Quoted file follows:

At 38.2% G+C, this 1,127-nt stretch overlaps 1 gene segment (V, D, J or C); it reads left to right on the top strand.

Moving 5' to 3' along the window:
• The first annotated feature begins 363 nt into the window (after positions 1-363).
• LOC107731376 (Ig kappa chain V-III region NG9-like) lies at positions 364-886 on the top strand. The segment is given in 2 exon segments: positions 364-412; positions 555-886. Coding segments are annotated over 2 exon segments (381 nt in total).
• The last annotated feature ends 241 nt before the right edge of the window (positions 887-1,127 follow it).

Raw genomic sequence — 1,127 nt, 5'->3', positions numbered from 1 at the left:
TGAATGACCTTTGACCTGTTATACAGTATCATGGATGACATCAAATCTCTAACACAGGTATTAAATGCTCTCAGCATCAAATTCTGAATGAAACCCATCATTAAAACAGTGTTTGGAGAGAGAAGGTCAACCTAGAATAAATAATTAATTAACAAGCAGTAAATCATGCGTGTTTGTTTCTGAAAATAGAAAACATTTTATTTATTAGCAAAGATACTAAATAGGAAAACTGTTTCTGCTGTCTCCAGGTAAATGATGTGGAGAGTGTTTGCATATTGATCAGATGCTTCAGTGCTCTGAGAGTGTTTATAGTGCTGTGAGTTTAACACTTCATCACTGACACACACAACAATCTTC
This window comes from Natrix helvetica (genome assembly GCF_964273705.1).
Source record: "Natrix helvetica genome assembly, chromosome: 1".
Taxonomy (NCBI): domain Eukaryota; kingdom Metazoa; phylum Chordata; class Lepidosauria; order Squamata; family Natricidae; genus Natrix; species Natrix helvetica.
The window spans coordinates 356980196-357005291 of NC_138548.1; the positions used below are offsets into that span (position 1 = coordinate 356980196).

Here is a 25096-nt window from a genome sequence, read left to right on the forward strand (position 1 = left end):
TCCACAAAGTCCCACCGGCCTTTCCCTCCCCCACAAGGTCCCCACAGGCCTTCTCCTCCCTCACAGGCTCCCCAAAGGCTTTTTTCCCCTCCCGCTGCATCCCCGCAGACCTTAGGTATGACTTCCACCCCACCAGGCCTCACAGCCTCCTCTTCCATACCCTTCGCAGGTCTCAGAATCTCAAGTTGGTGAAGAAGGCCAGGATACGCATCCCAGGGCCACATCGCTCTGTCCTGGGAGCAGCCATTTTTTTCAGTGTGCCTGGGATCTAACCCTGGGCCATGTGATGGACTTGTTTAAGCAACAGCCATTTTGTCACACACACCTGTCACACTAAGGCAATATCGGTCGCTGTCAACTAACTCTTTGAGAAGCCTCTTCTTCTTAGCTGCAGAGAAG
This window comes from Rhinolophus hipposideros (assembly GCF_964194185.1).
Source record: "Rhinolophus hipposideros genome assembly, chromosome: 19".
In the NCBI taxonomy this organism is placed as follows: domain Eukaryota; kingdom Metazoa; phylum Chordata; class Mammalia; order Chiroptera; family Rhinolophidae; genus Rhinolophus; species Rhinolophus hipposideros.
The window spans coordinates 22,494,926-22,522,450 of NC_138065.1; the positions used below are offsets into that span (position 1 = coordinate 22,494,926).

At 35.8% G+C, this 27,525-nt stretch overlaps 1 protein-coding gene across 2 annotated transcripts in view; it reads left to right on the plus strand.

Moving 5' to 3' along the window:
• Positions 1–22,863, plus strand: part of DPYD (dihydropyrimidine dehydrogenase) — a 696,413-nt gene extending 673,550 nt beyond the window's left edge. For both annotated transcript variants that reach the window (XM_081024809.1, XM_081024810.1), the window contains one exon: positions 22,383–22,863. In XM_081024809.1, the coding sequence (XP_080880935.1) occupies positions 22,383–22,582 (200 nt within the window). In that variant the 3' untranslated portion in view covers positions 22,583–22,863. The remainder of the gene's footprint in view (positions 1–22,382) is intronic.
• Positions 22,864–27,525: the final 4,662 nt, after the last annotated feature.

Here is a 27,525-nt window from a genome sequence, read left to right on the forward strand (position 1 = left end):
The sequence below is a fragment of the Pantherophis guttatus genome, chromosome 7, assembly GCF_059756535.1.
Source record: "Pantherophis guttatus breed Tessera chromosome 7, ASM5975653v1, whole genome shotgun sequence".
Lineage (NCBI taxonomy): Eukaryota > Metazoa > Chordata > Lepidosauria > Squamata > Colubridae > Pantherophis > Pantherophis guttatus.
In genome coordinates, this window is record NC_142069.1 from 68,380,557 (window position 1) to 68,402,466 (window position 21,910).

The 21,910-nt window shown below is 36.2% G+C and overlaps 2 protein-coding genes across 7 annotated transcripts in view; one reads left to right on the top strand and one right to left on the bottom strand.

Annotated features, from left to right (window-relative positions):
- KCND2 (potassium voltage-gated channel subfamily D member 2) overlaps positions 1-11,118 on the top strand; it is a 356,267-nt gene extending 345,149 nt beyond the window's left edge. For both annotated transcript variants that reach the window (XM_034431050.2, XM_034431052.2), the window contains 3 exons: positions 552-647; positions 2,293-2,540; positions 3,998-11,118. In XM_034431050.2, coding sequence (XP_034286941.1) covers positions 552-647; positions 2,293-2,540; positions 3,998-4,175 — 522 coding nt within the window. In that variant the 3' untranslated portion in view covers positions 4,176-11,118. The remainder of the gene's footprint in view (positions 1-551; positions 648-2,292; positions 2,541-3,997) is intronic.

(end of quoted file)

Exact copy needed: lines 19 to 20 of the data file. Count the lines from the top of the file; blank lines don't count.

Moving 5' to 3' along the window:
• Positions 1–22,863, plus strand: part of DPYD (dihydropyrimidine dehydrogenase) — a 696,413-nt gene extending 673,550 nt beyond the window's left edge. For both annotated transcript variants that reach the window (XM_081024809.1, XM_081024810.1), the window contains one exon: positions 22,383–22,863. In XM_081024809.1, the coding sequence (XP_080880935.1) occupies positions 22,383–22,582 (200 nt within the window). In that variant the 3' untranslated portion in view covers positions 22,583–22,863. The remainder of the gene's footprint in view (positions 1–22,382) is intronic.